July 25, 2010 |
President Obama is caught on the horns of an Afghan deadline dilemma. In December at West Point, the president pledged that "after 18 months, our troops will begin to come home. " He never spelled out the pace at which they'd leave, and he talked of a "responsible transition. " But Afghans took him to mean we were heading for the exits. This made the Taliban bolder and less likely to agree to a negotiated settlement. In other words, setting the 7/11 deadline made it less likely that it could be met. "The timeline is cutting our own throats," said David Kilcullen, author of the new book Counterinsurgency and an adviser to Gen. David Petraeus on strategy in Afghanistan and Iraq.
December 18, 2011 |
KABUL, Afghanistan - Afghanistan has achieved political stability, yet Afghans still do not feel personally secure in their daily lives, President Hamid Karzai said in an interview to be aired on Sunday. "The international coalition and the Afghan government have been able to provide, in the past 10 years, political stability to Afghanistan," Karzai said on CNN's Fareed Zakaria GPS . "But we have not been able - the United States, NATO, and Afghan government together - to provide the Afghan people with their individual personal security.
February 28, 2012
By James Carroll 'I extend to you and the Afghan people my sincere apologies. " President Obama sent this message to Afghan President Hamid Karzai last week in the thick of mass protests after U.S. personnel burned copies of the Quran. NATO commander Gen. John R. Allen had earlier offered "sincere apologies ... to the noble people of Afghanistan," but the demonstrations raged on. Members of Afghanistan's parliament called for jihad against Western forces, at least two coalition soldiers were shot dead, and multiple civilians were killed in the violence that accompanied the protests.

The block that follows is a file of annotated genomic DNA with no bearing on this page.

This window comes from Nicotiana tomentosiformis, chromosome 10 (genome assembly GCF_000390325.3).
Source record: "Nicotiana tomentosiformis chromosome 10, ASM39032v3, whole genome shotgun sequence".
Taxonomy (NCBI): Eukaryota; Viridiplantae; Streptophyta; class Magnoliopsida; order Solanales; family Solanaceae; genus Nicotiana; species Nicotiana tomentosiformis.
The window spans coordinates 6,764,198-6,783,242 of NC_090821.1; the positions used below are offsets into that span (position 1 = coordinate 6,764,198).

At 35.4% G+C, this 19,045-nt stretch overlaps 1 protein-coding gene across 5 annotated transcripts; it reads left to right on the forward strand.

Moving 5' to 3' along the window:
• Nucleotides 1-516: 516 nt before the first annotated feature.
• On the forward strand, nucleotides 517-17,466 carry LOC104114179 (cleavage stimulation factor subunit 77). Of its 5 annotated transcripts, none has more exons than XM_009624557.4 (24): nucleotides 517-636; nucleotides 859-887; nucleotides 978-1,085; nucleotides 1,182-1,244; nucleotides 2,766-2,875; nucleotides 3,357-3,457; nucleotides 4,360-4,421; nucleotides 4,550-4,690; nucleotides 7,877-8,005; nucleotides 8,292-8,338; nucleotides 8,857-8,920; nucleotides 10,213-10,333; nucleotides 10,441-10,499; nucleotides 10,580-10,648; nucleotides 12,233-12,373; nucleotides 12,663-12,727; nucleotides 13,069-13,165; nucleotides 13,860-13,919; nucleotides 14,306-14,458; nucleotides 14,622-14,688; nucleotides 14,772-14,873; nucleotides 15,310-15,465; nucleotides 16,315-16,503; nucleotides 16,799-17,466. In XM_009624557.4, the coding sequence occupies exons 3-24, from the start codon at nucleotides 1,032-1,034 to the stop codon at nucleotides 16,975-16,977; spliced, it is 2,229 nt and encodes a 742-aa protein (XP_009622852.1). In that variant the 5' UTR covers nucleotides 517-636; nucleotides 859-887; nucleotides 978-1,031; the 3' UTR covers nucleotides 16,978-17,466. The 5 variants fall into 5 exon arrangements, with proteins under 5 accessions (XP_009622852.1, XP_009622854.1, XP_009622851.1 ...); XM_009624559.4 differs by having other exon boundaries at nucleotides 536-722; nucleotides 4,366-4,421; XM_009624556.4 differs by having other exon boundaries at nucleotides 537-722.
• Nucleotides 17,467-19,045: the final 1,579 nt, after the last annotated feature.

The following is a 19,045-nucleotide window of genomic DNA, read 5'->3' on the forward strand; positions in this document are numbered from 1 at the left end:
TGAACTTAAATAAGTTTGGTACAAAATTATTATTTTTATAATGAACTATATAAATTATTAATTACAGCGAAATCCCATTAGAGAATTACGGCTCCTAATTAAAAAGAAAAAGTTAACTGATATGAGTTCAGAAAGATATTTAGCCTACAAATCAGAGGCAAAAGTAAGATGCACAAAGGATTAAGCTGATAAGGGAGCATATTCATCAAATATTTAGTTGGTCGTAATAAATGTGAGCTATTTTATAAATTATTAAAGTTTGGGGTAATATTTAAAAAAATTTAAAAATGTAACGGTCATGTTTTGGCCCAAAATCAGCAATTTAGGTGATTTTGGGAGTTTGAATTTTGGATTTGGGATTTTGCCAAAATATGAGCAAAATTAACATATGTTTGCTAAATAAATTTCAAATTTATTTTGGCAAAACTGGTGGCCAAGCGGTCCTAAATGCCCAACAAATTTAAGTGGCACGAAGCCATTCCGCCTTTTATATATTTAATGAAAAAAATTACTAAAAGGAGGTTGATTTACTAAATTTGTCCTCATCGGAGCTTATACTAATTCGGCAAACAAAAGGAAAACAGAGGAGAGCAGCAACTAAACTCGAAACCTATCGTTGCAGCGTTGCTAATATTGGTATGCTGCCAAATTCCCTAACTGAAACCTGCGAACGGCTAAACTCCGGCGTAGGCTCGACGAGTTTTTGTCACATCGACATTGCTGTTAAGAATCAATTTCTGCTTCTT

October 7, 2001 |
The United States tightened its noose around the Taliban regime in Afghanistan yesterday, airlifting troops to its northern border and rejecting a new plea for negotiations. Meanwhile, the United States continued laying the groundwork for a massive international effort to rebuild the battle-scarred nation after the fighting stops. In Kabul, Taliban forces fired on a mystery airplane that flew high over the city, tweaking the Afghan capital's nerves just as residents who fled in panic after Sept.
January 15, 2013 |
KABUL, Afghanistan - The Afghan president said Monday that a meeting of the nation's elders should convene to decide whether U.S. troops staying in the country after 2014 would be immune from prosecution under Afghan law. President Hamid Karzai's remarks were his first since returning from Washington, where he met last week with President Obama about the future of the alliance between the two countries. This was also the first time Karzai has floated the idea that Afghans should hold a "loya jirga" - a national assembly of elders - to make the decision on U.S. troop immunity.